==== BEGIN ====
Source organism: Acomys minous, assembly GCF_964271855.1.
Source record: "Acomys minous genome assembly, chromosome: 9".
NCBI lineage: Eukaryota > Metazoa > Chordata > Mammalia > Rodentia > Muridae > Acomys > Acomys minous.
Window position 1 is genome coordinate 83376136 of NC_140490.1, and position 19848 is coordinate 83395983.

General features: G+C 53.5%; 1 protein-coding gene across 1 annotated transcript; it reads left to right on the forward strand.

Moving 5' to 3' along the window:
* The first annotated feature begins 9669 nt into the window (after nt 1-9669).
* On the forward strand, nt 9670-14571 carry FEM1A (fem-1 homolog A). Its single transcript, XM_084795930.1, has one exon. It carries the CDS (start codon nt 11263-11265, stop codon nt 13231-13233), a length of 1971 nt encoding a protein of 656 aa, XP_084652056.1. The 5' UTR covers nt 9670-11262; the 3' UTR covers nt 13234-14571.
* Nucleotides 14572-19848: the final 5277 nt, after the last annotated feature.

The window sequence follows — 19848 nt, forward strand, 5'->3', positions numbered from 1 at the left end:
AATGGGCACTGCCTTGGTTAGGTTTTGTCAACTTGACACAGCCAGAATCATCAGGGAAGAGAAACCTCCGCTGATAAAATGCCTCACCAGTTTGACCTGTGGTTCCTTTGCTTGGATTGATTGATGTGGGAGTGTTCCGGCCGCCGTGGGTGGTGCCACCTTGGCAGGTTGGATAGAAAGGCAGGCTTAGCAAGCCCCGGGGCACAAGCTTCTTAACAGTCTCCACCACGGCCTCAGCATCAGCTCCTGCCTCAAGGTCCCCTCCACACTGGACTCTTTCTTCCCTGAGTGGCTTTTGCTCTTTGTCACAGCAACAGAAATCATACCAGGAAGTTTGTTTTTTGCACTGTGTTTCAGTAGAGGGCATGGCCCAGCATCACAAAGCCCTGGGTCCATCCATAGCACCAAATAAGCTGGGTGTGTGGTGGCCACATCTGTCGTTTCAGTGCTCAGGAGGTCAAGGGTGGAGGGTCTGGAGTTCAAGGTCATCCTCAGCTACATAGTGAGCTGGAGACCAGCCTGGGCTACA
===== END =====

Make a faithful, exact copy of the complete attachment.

Source organism: Acomys minous, assembly GCF_964271855.1.
Source record: "Acomys minous genome assembly, chromosome: 9".
NCBI lineage: Eukaryota > Metazoa > Chordata > Mammalia > Rodentia > Muridae > Acomys > Acomys minous.
Window position 1 is genome coordinate 83376136 of NC_140490.1, and position 19848 is coordinate 83395983.

General features: G+C 53.5%; 1 protein-coding gene across 1 annotated transcript; it reads left to right on the forward strand.

Moving 5' to 3' along the window:
* The first annotated feature begins 9669 nt into the window (after nt 1-9669).
* On the forward strand, nt 9670-14571 carry FEM1A (fem-1 homolog A). Its single transcript, XM_084795930.1, has one exon. It carries the CDS (start codon nt 11263-11265, stop codon nt 13231-13233), a length of 1971 nt encoding a protein of 656 aa, XP_084652056.1. The 5' UTR covers nt 9670-11262; the 3' UTR covers nt 13234-14571.
* Nucleotides 14572-19848: the final 5277 nt, after the last annotated feature.

The window sequence follows — 19848 nt, forward strand, 5'->3', positions numbered from 1 at the left end:
AATGGGCACTGCCTTGGTTAGGTTTTGTCAACTTGACACAGCCAGAATCATCAGGGAAGAGAAACCTCCGCTGATAAAATGCCTCACCAGTTTGACCTGTGGTTCCTTTGCTTGGATTGATTGATGTGGGAGTGTTCCGGCCGCCGTGGGTGGTGCCACCTTGGCAGGTTGGATAGAAAGGCAGGCTTAGCAAGCCCCGGGGCACAAGCTTCTTAACAGTCTCCACCACGGCCTCAGCATCAGCTCCTGCCTCAAGGTCCCCTCCACACTGGACTCTTTCTTCCCTGAGTGGCTTTTGCTCTTTGTCACAGCAACAGAAATCATACCAGGAAGTTTGTTTTTTGCACTGTGTTTCAGTAGAGGGCATGGCCCAGCATCACAAAGCCCTGGGTCCATCCATAGCACCAAATAAGCTGGGTGTGTGGTGGCCACATCTGTCGTTTCAGTGCTCAGGAGGTCAAGGGTGGAGGGTCTGGAGTTCAAGGTCATCCTCAGCTACATAGTGAGCTGGAGACCAGCCTGGGCTACA